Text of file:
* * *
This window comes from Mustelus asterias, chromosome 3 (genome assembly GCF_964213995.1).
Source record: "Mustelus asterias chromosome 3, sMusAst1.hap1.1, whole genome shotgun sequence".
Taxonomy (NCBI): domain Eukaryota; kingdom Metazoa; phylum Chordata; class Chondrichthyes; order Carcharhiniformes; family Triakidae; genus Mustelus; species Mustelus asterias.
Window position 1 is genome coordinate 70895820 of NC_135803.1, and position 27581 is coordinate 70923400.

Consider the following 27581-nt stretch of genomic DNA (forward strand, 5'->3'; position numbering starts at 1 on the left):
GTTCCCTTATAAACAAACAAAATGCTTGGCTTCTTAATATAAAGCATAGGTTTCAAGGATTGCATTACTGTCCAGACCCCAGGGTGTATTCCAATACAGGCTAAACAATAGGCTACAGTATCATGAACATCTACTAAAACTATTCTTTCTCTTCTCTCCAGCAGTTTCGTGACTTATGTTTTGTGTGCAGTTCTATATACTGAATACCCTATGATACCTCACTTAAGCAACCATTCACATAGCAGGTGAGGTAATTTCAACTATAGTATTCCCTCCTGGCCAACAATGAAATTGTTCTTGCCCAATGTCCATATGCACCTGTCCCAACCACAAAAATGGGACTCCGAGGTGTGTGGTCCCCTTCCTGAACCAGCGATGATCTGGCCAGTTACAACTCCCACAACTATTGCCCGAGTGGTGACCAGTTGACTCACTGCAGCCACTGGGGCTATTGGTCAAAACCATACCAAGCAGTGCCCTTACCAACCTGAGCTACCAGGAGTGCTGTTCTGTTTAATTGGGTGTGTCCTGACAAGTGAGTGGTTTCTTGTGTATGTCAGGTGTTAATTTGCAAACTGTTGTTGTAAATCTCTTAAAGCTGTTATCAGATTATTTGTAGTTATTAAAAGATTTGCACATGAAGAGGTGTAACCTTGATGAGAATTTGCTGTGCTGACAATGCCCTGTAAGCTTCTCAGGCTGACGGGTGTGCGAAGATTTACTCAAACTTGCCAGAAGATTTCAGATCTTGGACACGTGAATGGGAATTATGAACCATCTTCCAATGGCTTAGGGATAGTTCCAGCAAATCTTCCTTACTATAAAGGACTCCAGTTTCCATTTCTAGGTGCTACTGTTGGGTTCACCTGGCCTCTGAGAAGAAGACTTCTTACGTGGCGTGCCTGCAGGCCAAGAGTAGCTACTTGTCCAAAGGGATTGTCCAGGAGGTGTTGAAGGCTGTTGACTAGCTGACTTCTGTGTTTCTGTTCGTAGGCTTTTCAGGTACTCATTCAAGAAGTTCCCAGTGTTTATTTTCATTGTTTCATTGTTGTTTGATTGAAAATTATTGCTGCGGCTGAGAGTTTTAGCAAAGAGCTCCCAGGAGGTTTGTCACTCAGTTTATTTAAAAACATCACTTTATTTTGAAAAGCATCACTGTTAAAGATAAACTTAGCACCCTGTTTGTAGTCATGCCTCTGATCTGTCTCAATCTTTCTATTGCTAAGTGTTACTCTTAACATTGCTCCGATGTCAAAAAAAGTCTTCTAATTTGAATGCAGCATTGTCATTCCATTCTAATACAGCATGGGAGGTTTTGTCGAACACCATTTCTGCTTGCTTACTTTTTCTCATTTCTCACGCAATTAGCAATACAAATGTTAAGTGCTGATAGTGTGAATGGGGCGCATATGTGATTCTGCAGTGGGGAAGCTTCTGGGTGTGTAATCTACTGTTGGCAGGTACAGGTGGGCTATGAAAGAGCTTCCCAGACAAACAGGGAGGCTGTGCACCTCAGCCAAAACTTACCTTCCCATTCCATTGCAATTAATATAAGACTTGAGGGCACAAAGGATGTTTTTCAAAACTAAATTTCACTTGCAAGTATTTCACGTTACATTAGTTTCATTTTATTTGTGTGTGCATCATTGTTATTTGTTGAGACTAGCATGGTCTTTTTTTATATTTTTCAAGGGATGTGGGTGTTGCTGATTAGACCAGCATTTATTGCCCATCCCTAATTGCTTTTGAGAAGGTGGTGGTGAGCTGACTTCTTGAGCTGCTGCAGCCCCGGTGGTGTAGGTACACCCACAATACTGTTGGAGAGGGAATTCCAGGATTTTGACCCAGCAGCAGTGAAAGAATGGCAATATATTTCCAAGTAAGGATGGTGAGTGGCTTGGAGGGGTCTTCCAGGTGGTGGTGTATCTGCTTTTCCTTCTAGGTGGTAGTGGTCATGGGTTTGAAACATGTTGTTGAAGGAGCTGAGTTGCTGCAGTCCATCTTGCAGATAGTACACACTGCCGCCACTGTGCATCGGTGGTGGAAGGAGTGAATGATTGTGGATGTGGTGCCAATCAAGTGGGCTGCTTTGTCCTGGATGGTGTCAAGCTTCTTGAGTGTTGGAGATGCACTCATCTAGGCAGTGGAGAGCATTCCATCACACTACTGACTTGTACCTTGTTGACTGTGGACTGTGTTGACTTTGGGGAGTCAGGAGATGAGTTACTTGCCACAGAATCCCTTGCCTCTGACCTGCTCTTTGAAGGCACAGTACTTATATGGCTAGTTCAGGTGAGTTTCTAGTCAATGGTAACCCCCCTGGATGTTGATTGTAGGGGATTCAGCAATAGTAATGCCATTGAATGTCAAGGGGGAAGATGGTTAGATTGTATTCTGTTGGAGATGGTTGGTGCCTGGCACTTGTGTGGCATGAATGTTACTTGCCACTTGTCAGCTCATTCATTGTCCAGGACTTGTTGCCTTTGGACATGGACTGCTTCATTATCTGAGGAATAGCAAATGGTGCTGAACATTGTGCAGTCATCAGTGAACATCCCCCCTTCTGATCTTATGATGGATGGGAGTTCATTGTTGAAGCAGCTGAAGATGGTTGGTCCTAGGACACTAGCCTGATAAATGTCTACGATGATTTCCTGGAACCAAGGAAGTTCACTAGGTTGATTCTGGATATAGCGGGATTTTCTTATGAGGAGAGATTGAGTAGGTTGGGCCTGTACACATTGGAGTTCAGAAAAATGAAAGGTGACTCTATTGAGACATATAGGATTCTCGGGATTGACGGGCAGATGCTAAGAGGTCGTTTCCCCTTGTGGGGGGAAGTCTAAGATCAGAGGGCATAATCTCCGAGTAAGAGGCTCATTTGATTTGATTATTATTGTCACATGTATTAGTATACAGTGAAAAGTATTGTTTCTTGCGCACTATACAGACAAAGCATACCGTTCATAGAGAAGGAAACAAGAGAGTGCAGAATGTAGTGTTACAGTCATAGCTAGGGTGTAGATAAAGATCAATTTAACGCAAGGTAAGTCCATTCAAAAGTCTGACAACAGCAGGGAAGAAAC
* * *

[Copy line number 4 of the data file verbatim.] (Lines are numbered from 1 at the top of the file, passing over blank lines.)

Window position 1 is genome coordinate 70895820 of NC_135803.1, and position 27581 is coordinate 70923400.